Jimmy McGriff and Groove Holmes – Giants of the Organ Come Together – New CD
CD. COMPACT DISC. CD. COMPACT DISC. CD.
uh-oh. here we go, groove meeting 1973, instrumental.
By the time I got to witness Groove Holmes, he was battling cancer and performing in a wheelchair, but that didn't stop him from delivering the goods.
While I never got to witness McGriff in person, he did turn me on to soul-jazz. I was working at a shop in Michigan, bored with the butt-rockers that dominated the radio airwaves at that time (early 80s) and with a suggestion from my boss George, decided to broaden my horizons and give jazz a try. For the most part, I just didn't get it, and if I did, I still didn't like it, but then this cat came on with this groove sound and I was hooked. I waited for the set to finish with grease marker in hand to write down the name of that cat with the crazy funky organ, and when the announcement came, I wrote down that name on the flange of a four-inch pipe, Jimmy McGriff. I felt really good that day.
Licks A' Plenty
Written By – E. Davis
Out Of Nowhere
Written By – H. Scott-M. Dickerson-H. Brown-C. Miller-L. Jordan-S. Allen
Written-By – Groove Holmes*
Finger Lickin' Good
Written-By – G. Holmes*
How High The Moon
Written By – N. Hamilton-M. Lewis
Things Ain't What They Used To Be
Written By – M. Ellington-T. Persons
- Congas – Kwasi Jayourba
- Drums – Bernard Purdie
- Engineer [Recording] – Malcolm Addey
- Guitar [Left Channel] – George Freeman
- Guitar [Right Channel] – O'Donel Levy
- Mastered By – Sam Feldman
- Performer [Left Channel] – Groove Holmes*
- Performer [Right Channel] – Jimmy McGriff
- Photography By – Chuck Stewart
- Producer – Sonny Lester
One of the all-time giants of the Hammond B-3, Jimmy McGriff sometimes gets lost amid all the great soul-jazz organists from his hometown of Philadelphia. He was almost certainly the bluesiest of the major soul-jazz pioneers, and indeed, he often insisted that he was more of a blues musician than a jazz artist; nonetheless, he remained eclectic enough to blur the lines of classification. His sound -- deep, down-to-earth grooves drenched in blues and gospel feeling -- made him quite popular with R&B audiences, even more so than some of his peers; what was more, he was able to condense those charms into concise, funky, jukebox-ready singles that often did surprisingly well on the R&B charts.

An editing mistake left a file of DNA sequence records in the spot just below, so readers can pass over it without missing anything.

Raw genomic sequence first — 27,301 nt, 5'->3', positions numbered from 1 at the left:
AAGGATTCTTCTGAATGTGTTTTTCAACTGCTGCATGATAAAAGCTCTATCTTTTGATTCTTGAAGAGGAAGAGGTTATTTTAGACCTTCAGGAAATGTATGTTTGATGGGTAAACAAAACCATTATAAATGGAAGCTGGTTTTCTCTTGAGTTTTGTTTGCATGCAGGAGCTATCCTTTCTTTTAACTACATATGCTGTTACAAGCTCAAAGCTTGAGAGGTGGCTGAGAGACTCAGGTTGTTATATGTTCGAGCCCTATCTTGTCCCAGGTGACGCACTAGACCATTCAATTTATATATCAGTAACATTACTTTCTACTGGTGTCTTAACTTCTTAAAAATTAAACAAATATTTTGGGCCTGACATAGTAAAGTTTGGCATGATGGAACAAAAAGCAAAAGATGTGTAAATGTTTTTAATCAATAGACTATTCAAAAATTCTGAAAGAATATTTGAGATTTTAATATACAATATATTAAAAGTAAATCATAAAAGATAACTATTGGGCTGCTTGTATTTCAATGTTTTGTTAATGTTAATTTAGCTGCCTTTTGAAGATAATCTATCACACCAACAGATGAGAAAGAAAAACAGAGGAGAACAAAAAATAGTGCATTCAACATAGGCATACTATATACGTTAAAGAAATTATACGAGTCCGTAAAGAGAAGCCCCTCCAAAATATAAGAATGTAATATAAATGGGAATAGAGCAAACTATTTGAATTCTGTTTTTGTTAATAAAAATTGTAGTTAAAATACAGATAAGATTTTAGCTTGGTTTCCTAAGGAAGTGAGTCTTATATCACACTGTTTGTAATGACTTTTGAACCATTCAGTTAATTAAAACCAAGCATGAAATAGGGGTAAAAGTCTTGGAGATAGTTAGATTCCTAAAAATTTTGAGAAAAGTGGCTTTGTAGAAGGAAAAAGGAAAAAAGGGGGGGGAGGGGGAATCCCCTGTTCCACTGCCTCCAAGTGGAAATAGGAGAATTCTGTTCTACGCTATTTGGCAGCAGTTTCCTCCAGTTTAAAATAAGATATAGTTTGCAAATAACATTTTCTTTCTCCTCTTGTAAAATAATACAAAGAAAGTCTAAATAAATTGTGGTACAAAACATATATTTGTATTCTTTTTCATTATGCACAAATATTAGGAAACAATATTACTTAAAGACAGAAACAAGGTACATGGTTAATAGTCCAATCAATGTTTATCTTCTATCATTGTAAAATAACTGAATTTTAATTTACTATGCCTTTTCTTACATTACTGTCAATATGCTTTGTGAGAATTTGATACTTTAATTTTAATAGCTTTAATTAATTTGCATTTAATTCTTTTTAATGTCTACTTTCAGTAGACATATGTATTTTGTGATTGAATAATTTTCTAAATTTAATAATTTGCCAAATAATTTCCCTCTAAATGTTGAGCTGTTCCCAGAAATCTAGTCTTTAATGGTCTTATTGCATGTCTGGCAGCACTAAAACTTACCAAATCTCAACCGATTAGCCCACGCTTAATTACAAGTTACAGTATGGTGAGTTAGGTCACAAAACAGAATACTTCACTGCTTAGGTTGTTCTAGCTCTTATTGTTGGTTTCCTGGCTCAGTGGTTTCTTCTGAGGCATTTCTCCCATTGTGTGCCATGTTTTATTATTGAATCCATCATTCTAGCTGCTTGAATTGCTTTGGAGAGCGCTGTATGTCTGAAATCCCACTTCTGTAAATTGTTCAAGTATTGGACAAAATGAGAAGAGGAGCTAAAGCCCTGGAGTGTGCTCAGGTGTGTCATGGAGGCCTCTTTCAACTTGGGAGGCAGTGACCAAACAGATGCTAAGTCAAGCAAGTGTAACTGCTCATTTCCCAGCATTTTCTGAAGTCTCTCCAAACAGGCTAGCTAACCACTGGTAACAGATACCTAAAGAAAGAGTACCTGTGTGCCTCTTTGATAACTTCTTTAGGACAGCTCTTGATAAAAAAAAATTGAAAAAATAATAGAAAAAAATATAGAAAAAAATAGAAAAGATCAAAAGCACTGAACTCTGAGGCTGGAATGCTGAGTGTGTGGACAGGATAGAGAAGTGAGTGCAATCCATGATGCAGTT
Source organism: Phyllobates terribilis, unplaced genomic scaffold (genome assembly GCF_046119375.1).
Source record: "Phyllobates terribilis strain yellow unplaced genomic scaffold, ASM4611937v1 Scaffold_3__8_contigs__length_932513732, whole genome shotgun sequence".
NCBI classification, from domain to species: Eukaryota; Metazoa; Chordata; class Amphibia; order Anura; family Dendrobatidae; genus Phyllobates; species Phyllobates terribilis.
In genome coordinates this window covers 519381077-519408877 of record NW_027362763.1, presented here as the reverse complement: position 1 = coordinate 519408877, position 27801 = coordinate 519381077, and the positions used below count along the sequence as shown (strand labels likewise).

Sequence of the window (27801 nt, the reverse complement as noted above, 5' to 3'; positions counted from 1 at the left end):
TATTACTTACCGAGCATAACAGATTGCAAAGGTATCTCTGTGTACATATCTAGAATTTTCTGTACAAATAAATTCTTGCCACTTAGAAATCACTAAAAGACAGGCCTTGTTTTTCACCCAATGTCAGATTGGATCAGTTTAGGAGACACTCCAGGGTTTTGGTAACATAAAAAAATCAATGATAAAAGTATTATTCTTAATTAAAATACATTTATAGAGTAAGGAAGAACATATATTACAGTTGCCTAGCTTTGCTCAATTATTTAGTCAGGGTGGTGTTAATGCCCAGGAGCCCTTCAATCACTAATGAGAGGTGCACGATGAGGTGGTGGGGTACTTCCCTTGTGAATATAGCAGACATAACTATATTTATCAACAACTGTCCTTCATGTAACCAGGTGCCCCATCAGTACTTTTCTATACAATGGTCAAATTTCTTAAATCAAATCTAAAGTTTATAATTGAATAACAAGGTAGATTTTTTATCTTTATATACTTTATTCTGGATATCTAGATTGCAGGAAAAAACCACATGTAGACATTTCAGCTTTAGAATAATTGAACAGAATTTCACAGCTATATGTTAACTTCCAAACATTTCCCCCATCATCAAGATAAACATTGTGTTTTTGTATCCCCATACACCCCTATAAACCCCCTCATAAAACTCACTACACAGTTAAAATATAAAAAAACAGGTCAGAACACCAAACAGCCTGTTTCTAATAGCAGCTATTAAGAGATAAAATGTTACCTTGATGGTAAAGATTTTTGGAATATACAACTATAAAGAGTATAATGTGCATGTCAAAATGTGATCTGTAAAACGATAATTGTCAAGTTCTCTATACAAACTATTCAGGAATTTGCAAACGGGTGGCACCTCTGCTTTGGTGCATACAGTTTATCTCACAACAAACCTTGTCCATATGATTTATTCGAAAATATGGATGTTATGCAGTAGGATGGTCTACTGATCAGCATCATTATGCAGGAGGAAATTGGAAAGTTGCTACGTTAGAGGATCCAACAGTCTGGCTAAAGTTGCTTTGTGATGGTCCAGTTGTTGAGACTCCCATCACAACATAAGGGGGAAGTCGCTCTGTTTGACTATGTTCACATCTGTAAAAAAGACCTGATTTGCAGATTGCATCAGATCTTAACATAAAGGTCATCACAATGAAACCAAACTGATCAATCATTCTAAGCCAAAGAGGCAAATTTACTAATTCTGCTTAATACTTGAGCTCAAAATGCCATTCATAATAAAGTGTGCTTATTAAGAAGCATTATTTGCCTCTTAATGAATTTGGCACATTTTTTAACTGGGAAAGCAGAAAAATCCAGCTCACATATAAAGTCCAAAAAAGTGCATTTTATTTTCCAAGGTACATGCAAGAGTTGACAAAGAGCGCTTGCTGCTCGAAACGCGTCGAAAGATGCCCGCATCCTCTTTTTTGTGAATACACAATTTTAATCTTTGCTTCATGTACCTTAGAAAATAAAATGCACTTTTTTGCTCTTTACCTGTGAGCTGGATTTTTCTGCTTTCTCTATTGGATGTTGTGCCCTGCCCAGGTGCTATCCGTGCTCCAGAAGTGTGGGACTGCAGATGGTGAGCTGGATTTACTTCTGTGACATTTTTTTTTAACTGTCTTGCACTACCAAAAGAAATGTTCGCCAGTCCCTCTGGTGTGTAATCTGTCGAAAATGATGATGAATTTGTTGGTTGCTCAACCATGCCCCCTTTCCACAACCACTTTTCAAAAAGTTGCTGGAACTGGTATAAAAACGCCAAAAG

Revered in soul-jazz circles, Richard "Groove" Holmes was an unapologetically swinging Jimmy Smith admirer who could effortlessly move from the grittiest of blues to the most sentimental of ballads. A very accessible, straightforward, and warm player, Holmes was especially popular in the black community and had been well respected on the Philadelphia/Southern New Jersey circuit by the time he signed with Pacific Jazz in the early '60s. He started receiving national attention by recording with such greats as Ben Webster and Gene Ammons. Best known for his hit 1965 version of "Misty," Holmes engaged in some inspired organ battles with Jimmy McGriff in the early '70s before turning to electric keyboards and fusion-ish material a few years later. The organ was Holmes' priority in the mid- to late '80s, when he recorded for Muse (he also had stints throughout his career with Prestige Records and Groove Merchant). Holmes was still delivering high-quality soul-jazz (often featuring tenor titan Houston Person) when a heart attack claimed his life at the age of 60 in 1991.